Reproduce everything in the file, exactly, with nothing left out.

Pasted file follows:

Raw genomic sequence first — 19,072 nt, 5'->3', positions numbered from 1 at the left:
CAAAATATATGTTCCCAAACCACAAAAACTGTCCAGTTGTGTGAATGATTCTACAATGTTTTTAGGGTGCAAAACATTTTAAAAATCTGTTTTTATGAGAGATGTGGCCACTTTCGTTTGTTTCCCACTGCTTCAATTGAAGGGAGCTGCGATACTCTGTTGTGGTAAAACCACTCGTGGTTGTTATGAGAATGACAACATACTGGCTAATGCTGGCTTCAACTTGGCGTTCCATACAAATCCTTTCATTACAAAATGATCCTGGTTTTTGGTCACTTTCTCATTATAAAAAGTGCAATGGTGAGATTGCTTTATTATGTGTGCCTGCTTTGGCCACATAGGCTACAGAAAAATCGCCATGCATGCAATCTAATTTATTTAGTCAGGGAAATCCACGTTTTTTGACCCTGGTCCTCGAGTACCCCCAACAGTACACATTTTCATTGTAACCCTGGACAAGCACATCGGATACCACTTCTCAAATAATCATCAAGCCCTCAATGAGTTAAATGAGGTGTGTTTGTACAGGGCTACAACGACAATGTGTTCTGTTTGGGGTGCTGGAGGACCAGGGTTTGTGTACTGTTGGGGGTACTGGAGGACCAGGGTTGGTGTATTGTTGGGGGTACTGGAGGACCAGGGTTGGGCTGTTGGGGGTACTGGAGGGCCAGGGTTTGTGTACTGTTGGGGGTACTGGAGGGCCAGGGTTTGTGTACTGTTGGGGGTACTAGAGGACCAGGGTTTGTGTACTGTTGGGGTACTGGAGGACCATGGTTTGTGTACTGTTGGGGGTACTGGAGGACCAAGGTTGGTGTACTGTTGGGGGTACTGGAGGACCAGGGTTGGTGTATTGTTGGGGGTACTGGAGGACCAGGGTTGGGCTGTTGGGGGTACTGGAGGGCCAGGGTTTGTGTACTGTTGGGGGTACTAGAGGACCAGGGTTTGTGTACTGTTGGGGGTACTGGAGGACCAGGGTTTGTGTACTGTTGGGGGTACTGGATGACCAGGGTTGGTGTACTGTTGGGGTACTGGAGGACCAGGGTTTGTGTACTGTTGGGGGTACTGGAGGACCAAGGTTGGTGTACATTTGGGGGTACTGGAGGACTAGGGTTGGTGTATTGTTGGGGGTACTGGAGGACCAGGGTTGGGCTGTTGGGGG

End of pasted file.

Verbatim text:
Raw genomic sequence first — 19,072 nt, 5'->3', positions numbered from 1 at the left:
CAAAATATATGTTCCCAAACCACAAAAACTGTCCAGTTGTGTGAATGATTCTACAATGTTTTTAGGGTGCAAAACATTTTAAAAATCTGTTTTTATGAGAGATGTGGCCACTTTCGTTTGTTTCCCACTGCTTCAATTGAAGGGAGCTGCGATACTCTGTTGTGGTAAAACCACTCGTGGTTGTTATGAGAATGACAACATACTGGCTAATGCTGGCTTCAACTTGGCGTTCCATACAAATCCTTTCATTACAAAATGATCCTGGTTTTTGGTCACTTTCTCATTATAAAAAGTGCAATGGTGAGATTGCTTTATTATGTGTGCCTGCTTTGGCCACATAGGCTACAGAAAAATCGCCATGCATGCAATCTAATTTATTTAGTCAGGGAAATCCACGTTTTTTGACCCTGGTCCTCGAGTACCCCCAACAGTACACATTTTCATTGTAACCCTGGACAAGCACATCGGATACCACTTCTCAAATAATCATCAAGCCCTCAATGAGTTAAATGAGGTGTGTTTGTACAGGGCTACAACGACAATGTGTTCTGTTTGGGGTGCTGGAGGACCAGGGTTTGTGTACTGTTGGGGGTACTGGAGGACCAGGGTTGGTGTATTGTTGGGGGTACTGGAGGACCAGGGTTGGGCTGTTGGGGGTACTGGAGGGCCAGGGTTTGTGTACTGTTGGGGGTACTGGAGGGCCAGGGTTTGTGTACTGTTGGGGGTACTAGAGGACCAGGGTTTGTGTACTGTTGGGGTACTGGAGGACCATGGTTTGTGTACTGTTGGGGGTACTGGAGGACCAAGGTTGGTGTACTGTTGGGGGTACTGGAGGACCAGGGTTGGTGTATTGTTGGGGGTACTGGAGGACCAGGGTTGGGCTGTTGGGGGTACTGGAGGGCCAGGGTTTGTGTACTGTTGGGGGTACTAGAGGACCAGGGTTTGTGTACTGTTGGGGGTACTGGAGGACCAGGGTTTGTGTACTGTTGGGGGTACTGGATGACCAGGGTTGGTGTACTGTTGGGGTACTGGAGGACCAGGGTTTGTGTACTGTTGGGGGTACTGGAGGACCAAGGTTGGTGTACATTTGGGGGTACTGGAGGACTAGGGTTGGTGTATTGTTGGGGGTACTGGAGGACCAGGGTTGGGCTGTTGGGGG